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How the World Bank Undermines Its Own Development Goals

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2013-03-18-karibapoverty.jpg The World Bank's International Development Association (IDA) is the most important source of development finance for the world's poorest countries. A new round of finance is supposed to support goals such as inclusive growth, gender equity, and climate resilience. With an ill-devised proposal to increase IDA support for large infrastructure projects, including new mega-dams on the Congo and Zambezi rivers, the World Bank risks undermining these noble goals.

Donor governments will meet this week to start negotiations for the 17th replenishment of the IDA fund. In a background paper, the World Bank proposes to make regional infrastructure projects (or, in Bank jargon, Regional Transformational Initiatives) a special focus of future IDA projects. The Bank claims that such projects could "catalyze very large-scale benefits to improve access to infrastructure services." It lists the Inga 3 Dam on the Congo River (with a total price tag of $10 billion), and two hydropower and transmission schemes on the Zambezi River (with a total price tag of $8-9 billion) as illustrative projects for this approach.

Mega-dams and other complex, centralized infrastructure projects have a bad track record in terms of addressing the water and energy needs of the poor and reducing poverty more generally. In a letter to donor governments, development and environmental groups warn that the new approach would undermine the official IDA goals of inclusive growth, gender equity, and climate resilience.

Inclusive Growth: The infrastructure projects proposed by IDA are not designed to meet the needs of the poor, but to export electricity for mining companies and urban centers particularly in richer countries, with the hope that some of the export revenues will trickle down to the poor. In the Democratic Republic of Congo, development banks have over the past 40 years invested billions of dollars in the Inga 1 and 2 dams and associated transmission lines, yet only 9 percent of the population has access to electricity. The situation is similar in Zambia and Zimbabwe, where the World Bank has funded the large Kariba Dam on the Zambezi River.

Large, complex projects such as the hydropower schemes on the Congo and Zambezi rivers do not boost local economies. They rely on imported technologies and know-how, and do not create a significant number of domestic jobs. In contrast, decentralized renewable energy projects such as solar, wind, micro hydropower and improved cooking stoves would be more effective at reaching the majority of the people in Africa and South Asia who are not connected to the electric grid. They would also create jobs in manufacturing and maintenance, and in the decentralized industries (in agro-processing and other sectors) that they serve.

Gender Equality: Centralized infrastructure projects often have massive negative impacts on local livelihoods, and women bear the brunt of these impacts. In the case of the Inga 1 and 2 and Kariba dams, displaced communities are still struggling to regain their standards of living after more than 40 years, and women are particularly affected by the loss of land and access to communal resources. If the benefits of regional mega-projects do trickle down, they typically reach workers in the formal economy, but not women who are least integrated in the cash economy. Women, in other words, are the first to suffer and the last to benefit from large, complex infrastructure projects. Again, decentralized renewable energy projects are more effective at reaching the homes of poor rural families and easing the burden on women, who typically spend many hours each day on gathering firewood and other domestic chores.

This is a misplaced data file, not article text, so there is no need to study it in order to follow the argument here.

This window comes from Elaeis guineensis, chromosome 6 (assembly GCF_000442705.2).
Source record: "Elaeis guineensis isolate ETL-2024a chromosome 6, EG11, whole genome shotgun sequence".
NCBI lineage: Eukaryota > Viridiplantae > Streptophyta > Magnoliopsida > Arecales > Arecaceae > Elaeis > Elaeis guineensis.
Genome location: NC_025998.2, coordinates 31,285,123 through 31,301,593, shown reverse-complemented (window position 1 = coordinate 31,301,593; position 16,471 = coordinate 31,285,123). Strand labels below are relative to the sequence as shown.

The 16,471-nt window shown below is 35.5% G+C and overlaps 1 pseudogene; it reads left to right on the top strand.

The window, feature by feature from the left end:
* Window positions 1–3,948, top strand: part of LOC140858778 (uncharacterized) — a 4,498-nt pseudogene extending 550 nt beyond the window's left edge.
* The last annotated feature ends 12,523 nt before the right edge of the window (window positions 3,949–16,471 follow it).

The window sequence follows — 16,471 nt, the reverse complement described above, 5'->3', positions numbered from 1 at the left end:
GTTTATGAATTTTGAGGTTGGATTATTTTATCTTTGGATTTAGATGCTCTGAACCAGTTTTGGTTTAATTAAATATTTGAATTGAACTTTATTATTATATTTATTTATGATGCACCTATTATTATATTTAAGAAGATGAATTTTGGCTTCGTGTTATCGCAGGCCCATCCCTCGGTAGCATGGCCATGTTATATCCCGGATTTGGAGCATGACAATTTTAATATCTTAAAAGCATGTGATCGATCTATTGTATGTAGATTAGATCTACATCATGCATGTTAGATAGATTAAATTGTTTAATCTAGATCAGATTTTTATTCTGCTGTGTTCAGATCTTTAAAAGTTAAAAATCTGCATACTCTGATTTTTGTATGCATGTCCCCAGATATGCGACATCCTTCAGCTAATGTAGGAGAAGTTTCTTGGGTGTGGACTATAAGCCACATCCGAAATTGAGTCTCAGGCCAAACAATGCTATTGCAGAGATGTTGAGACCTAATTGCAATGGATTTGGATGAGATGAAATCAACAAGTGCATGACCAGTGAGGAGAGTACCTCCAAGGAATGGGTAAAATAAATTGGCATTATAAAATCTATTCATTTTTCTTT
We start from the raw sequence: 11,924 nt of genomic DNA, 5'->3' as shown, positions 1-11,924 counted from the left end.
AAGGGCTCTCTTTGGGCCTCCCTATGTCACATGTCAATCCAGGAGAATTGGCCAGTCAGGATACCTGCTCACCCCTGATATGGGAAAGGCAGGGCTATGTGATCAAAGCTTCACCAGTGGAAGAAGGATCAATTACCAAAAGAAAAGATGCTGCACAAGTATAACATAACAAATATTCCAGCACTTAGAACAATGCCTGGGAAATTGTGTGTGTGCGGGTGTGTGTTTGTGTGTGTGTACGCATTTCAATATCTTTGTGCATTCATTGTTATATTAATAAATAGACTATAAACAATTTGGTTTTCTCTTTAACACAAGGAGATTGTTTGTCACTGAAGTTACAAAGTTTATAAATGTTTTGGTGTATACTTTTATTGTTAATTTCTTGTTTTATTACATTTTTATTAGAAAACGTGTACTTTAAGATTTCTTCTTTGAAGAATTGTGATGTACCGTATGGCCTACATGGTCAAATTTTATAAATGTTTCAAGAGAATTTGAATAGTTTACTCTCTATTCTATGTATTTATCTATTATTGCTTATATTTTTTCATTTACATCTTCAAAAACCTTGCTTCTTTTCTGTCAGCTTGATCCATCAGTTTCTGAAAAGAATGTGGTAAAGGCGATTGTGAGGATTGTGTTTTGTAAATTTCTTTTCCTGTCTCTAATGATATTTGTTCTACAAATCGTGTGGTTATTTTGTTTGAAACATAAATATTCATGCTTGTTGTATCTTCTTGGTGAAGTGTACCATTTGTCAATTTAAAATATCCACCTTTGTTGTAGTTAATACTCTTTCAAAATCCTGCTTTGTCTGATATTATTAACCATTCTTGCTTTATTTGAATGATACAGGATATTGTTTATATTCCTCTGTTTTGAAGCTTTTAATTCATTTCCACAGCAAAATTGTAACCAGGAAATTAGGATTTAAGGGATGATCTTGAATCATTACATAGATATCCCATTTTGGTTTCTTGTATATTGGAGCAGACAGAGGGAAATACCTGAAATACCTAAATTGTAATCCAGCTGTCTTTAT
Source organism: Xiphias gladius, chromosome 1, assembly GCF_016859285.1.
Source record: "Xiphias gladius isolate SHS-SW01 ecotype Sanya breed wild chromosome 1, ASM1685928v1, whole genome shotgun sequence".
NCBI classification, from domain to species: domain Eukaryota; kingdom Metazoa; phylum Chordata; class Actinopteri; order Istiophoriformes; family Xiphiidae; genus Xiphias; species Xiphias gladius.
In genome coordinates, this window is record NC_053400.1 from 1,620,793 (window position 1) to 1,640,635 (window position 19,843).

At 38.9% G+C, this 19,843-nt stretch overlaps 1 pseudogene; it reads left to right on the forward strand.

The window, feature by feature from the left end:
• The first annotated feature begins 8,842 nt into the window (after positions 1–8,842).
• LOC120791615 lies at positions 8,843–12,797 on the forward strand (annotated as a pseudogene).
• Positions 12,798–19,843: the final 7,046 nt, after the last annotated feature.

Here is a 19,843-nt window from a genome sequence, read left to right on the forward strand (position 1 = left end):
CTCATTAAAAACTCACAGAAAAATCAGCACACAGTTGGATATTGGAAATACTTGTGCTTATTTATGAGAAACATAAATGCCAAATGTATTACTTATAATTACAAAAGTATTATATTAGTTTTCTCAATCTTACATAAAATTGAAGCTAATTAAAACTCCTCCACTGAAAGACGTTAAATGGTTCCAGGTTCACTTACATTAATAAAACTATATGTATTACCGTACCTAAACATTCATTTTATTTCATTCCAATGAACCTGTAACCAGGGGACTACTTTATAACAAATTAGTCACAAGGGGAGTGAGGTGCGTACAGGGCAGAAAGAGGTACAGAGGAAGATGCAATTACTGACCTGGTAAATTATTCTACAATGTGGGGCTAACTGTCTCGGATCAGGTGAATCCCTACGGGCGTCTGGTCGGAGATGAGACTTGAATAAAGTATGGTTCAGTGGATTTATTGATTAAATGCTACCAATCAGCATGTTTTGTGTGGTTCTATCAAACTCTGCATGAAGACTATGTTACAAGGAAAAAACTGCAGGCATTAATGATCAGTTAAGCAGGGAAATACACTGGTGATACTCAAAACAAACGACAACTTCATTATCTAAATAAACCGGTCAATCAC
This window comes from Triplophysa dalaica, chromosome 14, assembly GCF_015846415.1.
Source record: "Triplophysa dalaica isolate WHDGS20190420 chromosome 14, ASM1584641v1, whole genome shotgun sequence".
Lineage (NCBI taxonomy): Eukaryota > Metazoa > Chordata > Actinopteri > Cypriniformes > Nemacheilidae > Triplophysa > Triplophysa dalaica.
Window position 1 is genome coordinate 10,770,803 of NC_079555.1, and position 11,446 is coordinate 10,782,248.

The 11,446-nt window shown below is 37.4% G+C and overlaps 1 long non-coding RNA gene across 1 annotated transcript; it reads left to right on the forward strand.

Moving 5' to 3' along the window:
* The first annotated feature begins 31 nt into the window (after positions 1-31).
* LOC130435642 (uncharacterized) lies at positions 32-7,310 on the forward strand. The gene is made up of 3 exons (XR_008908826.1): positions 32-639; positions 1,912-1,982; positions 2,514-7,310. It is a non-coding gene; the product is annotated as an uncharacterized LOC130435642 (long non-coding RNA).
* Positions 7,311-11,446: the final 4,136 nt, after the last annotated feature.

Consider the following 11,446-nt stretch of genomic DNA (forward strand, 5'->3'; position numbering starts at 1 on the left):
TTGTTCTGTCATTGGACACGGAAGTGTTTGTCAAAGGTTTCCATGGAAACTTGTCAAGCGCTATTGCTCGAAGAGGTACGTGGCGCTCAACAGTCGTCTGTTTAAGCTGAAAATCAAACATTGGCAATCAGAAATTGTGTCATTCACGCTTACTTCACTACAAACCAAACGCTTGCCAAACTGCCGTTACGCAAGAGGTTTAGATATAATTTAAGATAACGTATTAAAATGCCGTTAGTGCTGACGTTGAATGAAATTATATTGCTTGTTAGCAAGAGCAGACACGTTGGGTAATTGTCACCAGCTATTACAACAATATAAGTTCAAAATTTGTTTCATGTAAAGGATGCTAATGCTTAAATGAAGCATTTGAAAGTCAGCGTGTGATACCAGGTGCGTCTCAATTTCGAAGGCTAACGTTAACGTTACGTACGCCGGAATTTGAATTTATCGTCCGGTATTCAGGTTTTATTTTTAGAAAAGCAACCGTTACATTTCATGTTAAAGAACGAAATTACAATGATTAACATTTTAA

Climate Resilience: Reducing climate vulnerability requires flexible, decentralized and diversified energy and water infrastructure. In times of unpredictable rain fall, putting all eggs into the basket of large, centralized reservoirs increases the vulnerability to climate shocks. Already, Sub-Saharan Africa is the world's most hydro-dependent region. World Bank and IMF experts have recommended that this dependence be reduced in the interest of climate resilience.

According to IPCC research, the Zambezi exhibits the "worst" potential effects of climate change among major African river basins. In spite of this, the Mphanda Nkuwa and Batoka Gorge dams, which IDA proposes to fund, have not been evaluated for the risks associated with the reduced annual flows and more extreme floods and droughts that are expected under a changing climate. Such an approach increases the climate vulnerability of poor countries that can least afford it. Again, a mixture of decentralized and diversified renewable energy options would be more effective at strengthening the climate resilience of poor societies.

The World Bank admits that "without careful attention, the benefits of large scale, transformational investments can bypass local communities and the most vulnerable populations." As always it claims that this time will be different. It promises "paying close attention to environmental and social safeguards" and incorporating "livelihood development for riparian communities" into projects. Given the fate of similar promises in the past, this sounds like an effort of putting lipstick on the famous pig.

IDA governments should drop the proposed emphasis on Regional Transformational Initiatives under the replenished fund, and shift resources to decentralized infrastructure solutions that can directly address the needs of the poor. The World Bank cannot afford to waste public resources on approaches that have failed in the past, and campaign groups will be closely watching the IDA negotiations that begin in Paris this week.

Photo courtesy of Karin Retief